Like Vince, I write full time and need to make a certain amount on each book so closed door or no closed door, I have a deadline (professionally and financially) and I am going to hit it no matter what it takes. I have a daily goal and I have to get it accomplished whenever and however I manage it. This means sometimes writing while one daughter is in gymnastics class or brainstorming plot points while waiting to pick the other daughter up from school. I end up working at night almost as often as I work during the day. The only constants I have are my computer, my pens, my tunes, some headphones, and my legal pads (since I write my first drafts longhand). However, maybe this is my “closed door”–this little laundry list of writerly tools. The ritual of unpacking these things and setting them up wherever I am seems to shut out the world just as effectively as an actual, physical door could. When they are out it is writing time and I am writing. Period. The words flow or they don’t, but the process of writing is always in play. This happens partly because I need to make a living and partly because I want to remain a working writer more than just about anything else in the world and if that means writing on top of a moving train or on the back of a galloping horse I will find a way to do it. Closed doors aren’t something I need. The only thing I really need is the determination to write.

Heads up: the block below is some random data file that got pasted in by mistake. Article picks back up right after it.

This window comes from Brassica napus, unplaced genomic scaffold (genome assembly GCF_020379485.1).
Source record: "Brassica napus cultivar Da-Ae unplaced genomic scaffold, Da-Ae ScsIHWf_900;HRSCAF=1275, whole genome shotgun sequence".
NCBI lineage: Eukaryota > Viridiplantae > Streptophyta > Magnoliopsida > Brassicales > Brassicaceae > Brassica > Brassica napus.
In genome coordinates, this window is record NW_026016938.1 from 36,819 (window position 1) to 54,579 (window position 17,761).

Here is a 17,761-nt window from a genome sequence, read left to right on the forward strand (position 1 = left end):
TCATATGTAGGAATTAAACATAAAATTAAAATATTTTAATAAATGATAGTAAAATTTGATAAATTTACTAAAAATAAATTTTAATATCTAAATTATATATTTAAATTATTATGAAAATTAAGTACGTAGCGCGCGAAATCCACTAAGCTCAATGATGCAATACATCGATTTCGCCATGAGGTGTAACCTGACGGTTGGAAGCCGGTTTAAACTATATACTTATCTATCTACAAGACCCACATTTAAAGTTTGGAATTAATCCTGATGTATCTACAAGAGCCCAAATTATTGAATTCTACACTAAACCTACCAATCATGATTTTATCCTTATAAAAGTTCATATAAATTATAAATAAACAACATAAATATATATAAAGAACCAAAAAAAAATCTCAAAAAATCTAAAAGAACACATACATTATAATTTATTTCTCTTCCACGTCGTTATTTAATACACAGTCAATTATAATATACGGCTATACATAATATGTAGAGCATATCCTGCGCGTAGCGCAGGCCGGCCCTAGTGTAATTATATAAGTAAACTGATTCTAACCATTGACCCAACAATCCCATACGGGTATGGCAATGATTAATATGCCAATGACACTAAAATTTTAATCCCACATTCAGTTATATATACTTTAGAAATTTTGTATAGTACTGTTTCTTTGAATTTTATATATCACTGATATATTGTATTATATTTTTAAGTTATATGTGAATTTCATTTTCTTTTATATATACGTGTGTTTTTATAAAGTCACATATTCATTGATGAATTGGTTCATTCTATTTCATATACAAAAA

4. Vincent, I love your mention of Hemingway. I wish I had your ability to write even in moments of emotional stress, whether it’s “good” stress like the birth of a child or “bad” stress, like your father’s death. I have to be feeling balanced emotionally to write. I need to be at peace with myself and others for creativity to flow.

    So of course, book two has taken a HUGE derailment with the recent release of THE BUTTERFLY SISTER. All the promotion (including the post I am writing at this moment) and e-mails and book signing hoopla has kept me from the page. I know I will get back into the swing of things soon but I am riding out am emotional wave right now.

    I see value in taking breaks from writing when needed. My novel came about from spurts of intense creativity balanced with breaks full of reading and pondering. I don’t regret this ebb and flow, because it brought me to the right place at the right time. I call it following my instinct. Sometimes, not writing (and doing other things–like cleaning, walking, and especially reading) is just what I need to let my mind solve a plotting puzzle. I just follow my heart and the answers/creativity comes.